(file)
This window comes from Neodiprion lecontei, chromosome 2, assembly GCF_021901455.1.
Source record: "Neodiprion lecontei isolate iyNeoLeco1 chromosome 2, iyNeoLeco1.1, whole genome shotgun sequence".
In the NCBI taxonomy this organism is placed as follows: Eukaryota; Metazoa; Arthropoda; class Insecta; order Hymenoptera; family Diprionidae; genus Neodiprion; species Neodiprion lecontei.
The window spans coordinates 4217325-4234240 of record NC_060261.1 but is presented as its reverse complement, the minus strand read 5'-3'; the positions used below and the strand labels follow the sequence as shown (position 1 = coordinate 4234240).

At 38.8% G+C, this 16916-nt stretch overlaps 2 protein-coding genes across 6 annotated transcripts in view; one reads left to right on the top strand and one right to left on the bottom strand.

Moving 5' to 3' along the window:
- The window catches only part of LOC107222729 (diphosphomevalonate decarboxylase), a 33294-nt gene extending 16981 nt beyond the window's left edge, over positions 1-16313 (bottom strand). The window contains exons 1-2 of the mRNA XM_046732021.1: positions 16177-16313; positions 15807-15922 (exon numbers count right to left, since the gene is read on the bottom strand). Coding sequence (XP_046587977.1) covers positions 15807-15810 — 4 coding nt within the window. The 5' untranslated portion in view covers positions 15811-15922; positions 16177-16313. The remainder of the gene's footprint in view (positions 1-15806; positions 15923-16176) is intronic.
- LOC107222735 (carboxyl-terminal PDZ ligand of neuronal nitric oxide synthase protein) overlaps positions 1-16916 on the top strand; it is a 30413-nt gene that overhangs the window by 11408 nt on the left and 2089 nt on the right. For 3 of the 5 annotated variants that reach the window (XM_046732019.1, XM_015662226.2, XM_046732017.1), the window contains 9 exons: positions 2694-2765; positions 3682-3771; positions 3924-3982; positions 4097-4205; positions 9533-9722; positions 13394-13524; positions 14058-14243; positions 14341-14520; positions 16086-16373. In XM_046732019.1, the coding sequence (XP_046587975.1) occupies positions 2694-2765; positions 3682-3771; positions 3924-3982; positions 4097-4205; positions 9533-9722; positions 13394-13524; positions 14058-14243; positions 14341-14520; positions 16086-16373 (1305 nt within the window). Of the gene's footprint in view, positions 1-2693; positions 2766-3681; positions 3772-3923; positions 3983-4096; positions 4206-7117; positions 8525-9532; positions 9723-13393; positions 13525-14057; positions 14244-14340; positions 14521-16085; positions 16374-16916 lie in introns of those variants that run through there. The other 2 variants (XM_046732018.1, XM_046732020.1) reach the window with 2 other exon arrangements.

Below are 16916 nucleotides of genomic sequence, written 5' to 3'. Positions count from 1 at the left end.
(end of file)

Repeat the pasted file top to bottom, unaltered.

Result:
This window comes from Neodiprion lecontei, chromosome 2, assembly GCF_021901455.1.
Source record: "Neodiprion lecontei isolate iyNeoLeco1 chromosome 2, iyNeoLeco1.1, whole genome shotgun sequence".
In the NCBI taxonomy this organism is placed as follows: Eukaryota; Metazoa; Arthropoda; class Insecta; order Hymenoptera; family Diprionidae; genus Neodiprion; species Neodiprion lecontei.
The window spans coordinates 4217325-4234240 of record NC_060261.1 but is presented as its reverse complement, the minus strand read 5'-3'; the positions used below and the strand labels follow the sequence as shown (position 1 = coordinate 4234240).

At 38.8% G+C, this 16916-nt stretch overlaps 2 protein-coding genes across 6 annotated transcripts in view; one reads left to right on the top strand and one right to left on the bottom strand.

Moving 5' to 3' along the window:
- The window catches only part of LOC107222729 (diphosphomevalonate decarboxylase), a 33294-nt gene extending 16981 nt beyond the window's left edge, over positions 1-16313 (bottom strand). The window contains exons 1-2 of the mRNA XM_046732021.1: positions 16177-16313; positions 15807-15922 (exon numbers count right to left, since the gene is read on the bottom strand). Coding sequence (XP_046587977.1) covers positions 15807-15810 — 4 coding nt within the window. The 5' untranslated portion in view covers positions 15811-15922; positions 16177-16313. The remainder of the gene's footprint in view (positions 1-15806; positions 15923-16176) is intronic.
- LOC107222735 (carboxyl-terminal PDZ ligand of neuronal nitric oxide synthase protein) overlaps positions 1-16916 on the top strand; it is a 30413-nt gene that overhangs the window by 11408 nt on the left and 2089 nt on the right. For 3 of the 5 annotated variants that reach the window (XM_046732019.1, XM_015662226.2, XM_046732017.1), the window contains 9 exons: positions 2694-2765; positions 3682-3771; positions 3924-3982; positions 4097-4205; positions 9533-9722; positions 13394-13524; positions 14058-14243; positions 14341-14520; positions 16086-16373. In XM_046732019.1, the coding sequence (XP_046587975.1) occupies positions 2694-2765; positions 3682-3771; positions 3924-3982; positions 4097-4205; positions 9533-9722; positions 13394-13524; positions 14058-14243; positions 14341-14520; positions 16086-16373 (1305 nt within the window). Of the gene's footprint in view, positions 1-2693; positions 2766-3681; positions 3772-3923; positions 3983-4096; positions 4206-7117; positions 8525-9532; positions 9723-13393; positions 13525-14057; positions 14244-14340; positions 14521-16085; positions 16374-16916 lie in introns of those variants that run through there. The other 2 variants (XM_046732018.1, XM_046732020.1) reach the window with 2 other exon arrangements.

Below are 16916 nucleotides of genomic sequence, written 5' to 3'. Positions count from 1 at the left end.